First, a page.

Arts & Life
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This article was published 10/1/2019 (546 days ago), so information in it may no longer be current.
It would have been a heartbreaking moment in any hockey game: team captain misses a penalty shot in overtime. A missed opportunity to clinch the game for the home team and move on to the semifinals. In this case, however, the stakes were particularly high: for Team Canada, in Vancouver, in the world junior hockey championship quarter-finals.
The heartbreak was immediate for 20-year-old Maxime Comtois, and when Finland scored a few minutes later to win the game and knock Canada out of the competition, things got ugly.
Not so much in the arena as online, when self-styled hockey fans — many, if not most of them, anonymous — directed their frustration and fury onto Comtois’s Instagram account, deluging him with trollish comments not only blaming him for the team’s loss, but generally attacking him as a player and a person.
It seems there’s always a subset of "fans" who feel the need to heap abuse on the stars of whatever they are fans of, at least in this era of social media in which followers can engage with athletes, entertainers and politicians.
Other recent dumpster fires in the online world have come courtesy of Star Wars "fans" who, when George Lucas’s space opera series was helmed by director J.J. Abrams for The Force Awakens in 2015, attacked the stars based solely on the trailer. Apparently, in the view of some, Stormtroopers in a galaxy far, far away aren’t supposed to be portrayed by black actors such as John Boyega.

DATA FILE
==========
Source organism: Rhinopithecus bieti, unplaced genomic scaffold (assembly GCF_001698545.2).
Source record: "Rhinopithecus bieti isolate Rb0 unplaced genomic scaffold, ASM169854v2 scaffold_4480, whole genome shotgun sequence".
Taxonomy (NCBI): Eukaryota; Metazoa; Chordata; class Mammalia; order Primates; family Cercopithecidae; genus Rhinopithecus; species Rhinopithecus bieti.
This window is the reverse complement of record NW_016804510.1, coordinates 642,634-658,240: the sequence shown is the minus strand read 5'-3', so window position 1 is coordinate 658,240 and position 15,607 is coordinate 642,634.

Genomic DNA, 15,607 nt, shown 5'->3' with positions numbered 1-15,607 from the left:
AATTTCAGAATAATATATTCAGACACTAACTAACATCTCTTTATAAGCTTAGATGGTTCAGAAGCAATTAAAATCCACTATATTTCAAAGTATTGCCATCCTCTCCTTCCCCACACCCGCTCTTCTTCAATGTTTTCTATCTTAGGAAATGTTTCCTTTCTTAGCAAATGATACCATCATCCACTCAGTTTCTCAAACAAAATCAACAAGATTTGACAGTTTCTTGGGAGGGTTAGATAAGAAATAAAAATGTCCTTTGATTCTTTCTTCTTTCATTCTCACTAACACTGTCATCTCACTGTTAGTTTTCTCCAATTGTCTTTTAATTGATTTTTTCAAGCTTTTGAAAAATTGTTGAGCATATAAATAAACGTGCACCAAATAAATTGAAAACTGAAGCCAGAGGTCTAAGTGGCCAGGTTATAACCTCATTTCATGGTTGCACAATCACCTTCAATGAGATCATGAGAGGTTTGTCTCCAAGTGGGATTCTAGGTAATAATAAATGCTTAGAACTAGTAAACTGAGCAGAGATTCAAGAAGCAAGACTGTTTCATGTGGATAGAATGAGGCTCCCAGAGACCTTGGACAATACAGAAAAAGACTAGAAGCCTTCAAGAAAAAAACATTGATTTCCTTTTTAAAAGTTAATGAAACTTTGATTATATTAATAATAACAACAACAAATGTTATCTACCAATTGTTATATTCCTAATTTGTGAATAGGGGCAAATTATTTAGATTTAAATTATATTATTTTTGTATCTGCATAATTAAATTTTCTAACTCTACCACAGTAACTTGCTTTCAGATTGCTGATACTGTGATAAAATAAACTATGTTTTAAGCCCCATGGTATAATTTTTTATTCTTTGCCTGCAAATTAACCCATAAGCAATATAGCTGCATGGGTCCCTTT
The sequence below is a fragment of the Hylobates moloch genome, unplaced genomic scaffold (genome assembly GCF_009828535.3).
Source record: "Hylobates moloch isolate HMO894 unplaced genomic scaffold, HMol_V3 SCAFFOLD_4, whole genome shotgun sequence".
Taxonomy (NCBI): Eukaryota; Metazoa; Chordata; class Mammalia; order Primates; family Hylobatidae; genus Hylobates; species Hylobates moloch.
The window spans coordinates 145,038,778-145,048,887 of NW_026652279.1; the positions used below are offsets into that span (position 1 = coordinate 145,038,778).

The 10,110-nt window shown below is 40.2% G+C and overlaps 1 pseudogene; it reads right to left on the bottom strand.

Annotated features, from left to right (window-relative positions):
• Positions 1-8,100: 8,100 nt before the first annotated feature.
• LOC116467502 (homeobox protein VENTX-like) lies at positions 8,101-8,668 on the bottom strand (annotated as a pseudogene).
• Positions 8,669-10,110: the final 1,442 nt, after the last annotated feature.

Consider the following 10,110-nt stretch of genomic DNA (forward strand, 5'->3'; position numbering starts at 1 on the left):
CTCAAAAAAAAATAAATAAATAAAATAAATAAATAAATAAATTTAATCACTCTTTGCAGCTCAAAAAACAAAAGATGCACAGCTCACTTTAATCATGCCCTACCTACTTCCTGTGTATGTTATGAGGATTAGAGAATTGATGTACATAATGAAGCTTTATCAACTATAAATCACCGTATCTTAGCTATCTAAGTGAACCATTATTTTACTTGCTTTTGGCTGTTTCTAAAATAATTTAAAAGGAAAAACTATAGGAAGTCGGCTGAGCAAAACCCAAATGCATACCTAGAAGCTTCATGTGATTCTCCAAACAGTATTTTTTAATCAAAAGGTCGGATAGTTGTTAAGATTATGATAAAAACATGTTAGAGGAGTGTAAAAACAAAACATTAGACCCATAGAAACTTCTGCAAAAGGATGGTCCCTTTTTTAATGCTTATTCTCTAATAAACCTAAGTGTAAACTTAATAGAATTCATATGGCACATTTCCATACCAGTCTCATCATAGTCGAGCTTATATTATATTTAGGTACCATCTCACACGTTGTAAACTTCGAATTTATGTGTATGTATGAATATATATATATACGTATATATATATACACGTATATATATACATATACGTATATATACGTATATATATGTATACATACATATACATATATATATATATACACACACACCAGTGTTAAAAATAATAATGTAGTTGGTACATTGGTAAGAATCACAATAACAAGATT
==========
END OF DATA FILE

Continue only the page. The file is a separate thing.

And later, following the release of the movie, when it turned out the main character wasn’t another boy wunderkind à la Luke Skywalker, but rather Rey played by Daisy Ridley, a subset of "fans" howled in outrage. Following a torrent of abusive comments on a 2016 Instagram post she made in support of victims affected by gun violence, Ridley deleted her account.
That pattern was repeated when the next Star Wars movie came out — Kelly Marie Tran, an Asian-American actor playing one of the new main characters, Rose Tico, was also harassed on Instagram by outraged fans disappointed by 2017’s The Last Jedi. She, too, deleted her account.
Why does such abuse go unchecked for so long? Why do the people posting such comments decrying a person’s entire career, and worth as a person, based on a single performance feel this is in any way a reasonable, human thing to do?
Part of it may be the nature of celebrity culture, in which athletes and actors are made into stars, and some feel lobbing insults at them is a way of bringing them down to Earth.
Perhaps it’s the freedom from accountability, social or otherwise, that anonymity grants.
It could be that in the tradition of a fandom for a culturally significant pastime, such as hockey or Star Wars, the people who’ve made loving it part of their identity may feel they have some ownership of it.
And if things don’t go their way — such as a home-ice loss on the world stage, or new characters replacing old favourites — they feel attacked, and hit back.
That’s no excuse. In fact, there is no excuse.
The ability to interact with the most famous and powerful people in the world is pretty heady stuff. But the people who abuse that privilege are going to ruin it for the rest of the online community, until nothing’s left on social media but trolls trolling trolls.
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